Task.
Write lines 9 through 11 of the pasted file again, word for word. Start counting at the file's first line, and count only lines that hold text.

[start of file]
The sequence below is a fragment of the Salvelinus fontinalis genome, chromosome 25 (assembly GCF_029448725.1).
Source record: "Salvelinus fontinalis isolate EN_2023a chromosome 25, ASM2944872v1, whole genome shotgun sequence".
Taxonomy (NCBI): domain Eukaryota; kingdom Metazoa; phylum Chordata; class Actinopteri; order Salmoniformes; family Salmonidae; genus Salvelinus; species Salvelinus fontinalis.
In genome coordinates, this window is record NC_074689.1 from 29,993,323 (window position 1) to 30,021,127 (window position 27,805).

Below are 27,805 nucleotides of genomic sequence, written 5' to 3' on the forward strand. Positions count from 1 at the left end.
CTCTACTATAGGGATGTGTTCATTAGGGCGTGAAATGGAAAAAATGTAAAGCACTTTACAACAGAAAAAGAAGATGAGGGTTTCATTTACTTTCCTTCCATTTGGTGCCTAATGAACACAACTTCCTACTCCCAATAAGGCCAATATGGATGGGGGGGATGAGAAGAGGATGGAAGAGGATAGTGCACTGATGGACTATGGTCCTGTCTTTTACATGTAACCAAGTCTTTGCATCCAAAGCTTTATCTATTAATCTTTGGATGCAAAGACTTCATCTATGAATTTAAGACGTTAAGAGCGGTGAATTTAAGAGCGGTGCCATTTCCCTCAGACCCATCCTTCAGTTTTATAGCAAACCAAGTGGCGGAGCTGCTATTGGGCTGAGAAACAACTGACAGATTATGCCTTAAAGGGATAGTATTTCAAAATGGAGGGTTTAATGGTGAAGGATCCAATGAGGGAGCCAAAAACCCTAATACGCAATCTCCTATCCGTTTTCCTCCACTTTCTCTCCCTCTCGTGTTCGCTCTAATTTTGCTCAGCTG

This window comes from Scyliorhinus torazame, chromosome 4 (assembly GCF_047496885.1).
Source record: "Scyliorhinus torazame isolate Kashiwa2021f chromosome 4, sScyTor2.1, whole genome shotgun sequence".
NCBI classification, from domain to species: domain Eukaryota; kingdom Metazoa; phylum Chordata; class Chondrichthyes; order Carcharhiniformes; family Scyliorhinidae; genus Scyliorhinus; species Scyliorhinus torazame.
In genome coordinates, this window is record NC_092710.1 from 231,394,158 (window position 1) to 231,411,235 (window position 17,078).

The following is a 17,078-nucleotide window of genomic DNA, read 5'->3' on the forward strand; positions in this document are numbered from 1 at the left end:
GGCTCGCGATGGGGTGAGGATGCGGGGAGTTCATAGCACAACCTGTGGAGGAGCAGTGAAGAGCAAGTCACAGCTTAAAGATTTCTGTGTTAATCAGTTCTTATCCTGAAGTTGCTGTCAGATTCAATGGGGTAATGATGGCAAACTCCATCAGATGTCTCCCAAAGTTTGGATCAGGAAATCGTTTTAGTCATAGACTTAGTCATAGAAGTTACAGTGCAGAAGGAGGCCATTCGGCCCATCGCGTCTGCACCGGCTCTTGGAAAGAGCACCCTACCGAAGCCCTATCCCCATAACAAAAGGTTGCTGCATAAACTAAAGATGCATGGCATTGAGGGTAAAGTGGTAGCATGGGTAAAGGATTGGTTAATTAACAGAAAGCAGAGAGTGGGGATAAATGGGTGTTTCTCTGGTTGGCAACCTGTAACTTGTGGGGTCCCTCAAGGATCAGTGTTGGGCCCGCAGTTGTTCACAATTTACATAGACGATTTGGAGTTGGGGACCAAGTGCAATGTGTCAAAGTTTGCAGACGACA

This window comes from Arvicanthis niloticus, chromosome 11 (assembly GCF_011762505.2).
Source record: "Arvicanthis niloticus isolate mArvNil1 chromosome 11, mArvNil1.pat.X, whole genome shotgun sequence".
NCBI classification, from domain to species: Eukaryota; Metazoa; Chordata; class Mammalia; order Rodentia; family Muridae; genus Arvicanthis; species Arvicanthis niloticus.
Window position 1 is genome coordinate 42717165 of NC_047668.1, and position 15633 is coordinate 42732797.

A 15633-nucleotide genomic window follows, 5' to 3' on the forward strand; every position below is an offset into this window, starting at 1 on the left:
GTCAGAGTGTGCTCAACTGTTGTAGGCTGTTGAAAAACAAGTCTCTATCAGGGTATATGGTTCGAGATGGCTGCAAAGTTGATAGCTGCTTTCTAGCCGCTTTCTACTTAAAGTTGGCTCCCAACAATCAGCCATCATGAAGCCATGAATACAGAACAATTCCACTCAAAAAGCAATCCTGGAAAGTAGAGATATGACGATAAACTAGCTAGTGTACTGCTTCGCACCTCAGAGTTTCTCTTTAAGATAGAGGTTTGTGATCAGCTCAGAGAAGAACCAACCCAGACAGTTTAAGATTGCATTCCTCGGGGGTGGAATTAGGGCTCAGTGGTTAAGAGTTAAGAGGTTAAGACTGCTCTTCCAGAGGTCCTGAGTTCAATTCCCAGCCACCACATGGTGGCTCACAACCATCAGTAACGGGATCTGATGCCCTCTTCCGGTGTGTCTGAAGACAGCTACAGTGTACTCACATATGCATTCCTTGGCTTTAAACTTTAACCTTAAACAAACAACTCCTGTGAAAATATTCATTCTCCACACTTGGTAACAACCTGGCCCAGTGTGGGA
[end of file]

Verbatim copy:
NCBI classification, from domain to species: domain Eukaryota; kingdom Metazoa; phylum Chordata; class Chondrichthyes; order Carcharhiniformes; family Scyliorhinidae; genus Scyliorhinus; species Scyliorhinus torazame.
In genome coordinates, this window is record NC_092710.1 from 231,394,158 (window position 1) to 231,411,235 (window position 17,078).

The following is a 17,078-nucleotide window of genomic DNA, read 5'->3' on the forward strand; positions in this document are numbered from 1 at the left end: